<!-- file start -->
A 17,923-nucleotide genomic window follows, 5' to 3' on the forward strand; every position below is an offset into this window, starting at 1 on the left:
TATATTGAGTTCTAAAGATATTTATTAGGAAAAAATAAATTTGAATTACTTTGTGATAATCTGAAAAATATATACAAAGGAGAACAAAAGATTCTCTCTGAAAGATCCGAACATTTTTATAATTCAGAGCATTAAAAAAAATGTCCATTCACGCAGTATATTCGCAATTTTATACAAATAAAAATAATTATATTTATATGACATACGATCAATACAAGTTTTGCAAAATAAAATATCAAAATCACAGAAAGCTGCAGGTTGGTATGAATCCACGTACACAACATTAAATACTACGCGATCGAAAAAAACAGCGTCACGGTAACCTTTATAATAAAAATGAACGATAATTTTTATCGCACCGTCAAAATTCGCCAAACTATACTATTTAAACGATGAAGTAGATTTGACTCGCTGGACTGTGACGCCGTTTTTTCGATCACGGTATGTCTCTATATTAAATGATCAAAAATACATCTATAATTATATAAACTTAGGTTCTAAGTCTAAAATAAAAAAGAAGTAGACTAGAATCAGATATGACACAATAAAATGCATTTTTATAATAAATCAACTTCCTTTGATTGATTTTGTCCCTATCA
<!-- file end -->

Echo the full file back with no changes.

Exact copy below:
A 17,923-nucleotide genomic window follows, 5' to 3' on the forward strand; every position below is an offset into this window, starting at 1 on the left:
TATATTGAGTTCTAAAGATATTTATTAGGAAAAAATAAATTTGAATTACTTTGTGATAATCTGAAAAATATATACAAAGGAGAACAAAAGATTCTCTCTGAAAGATCCGAACATTTTTATAATTCAGAGCATTAAAAAAAATGTCCATTCACGCAGTATATTCGCAATTTTATACAAATAAAAATAATTATATTTATATGACATACGATCAATACAAGTTTTGCAAAATAAAATATCAAAATCACAGAAAGCTGCAGGTTGGTATGAATCCACGTACACAACATTAAATACTACGCGATCGAAAAAAACAGCGTCACGGTAACCTTTATAATAAAAATGAACGATAATTTTTATCGCACCGTCAAAATTCGCCAAACTATACTATTTAAACGATGAAGTAGATTTGACTCGCTGGACTGTGACGCCGTTTTTTCGATCACGGTATGTCTCTATATTAAATGATCAAAAATACATCTATAATTATATAAACTTAGGTTCTAAGTCTAAAATAAAAAAGAAGTAGACTAGAATCAGATATGACACAATAAAATGCATTTTTATAATAAATCAACTTCCTTTGATTGATTTTGTCCCTATCA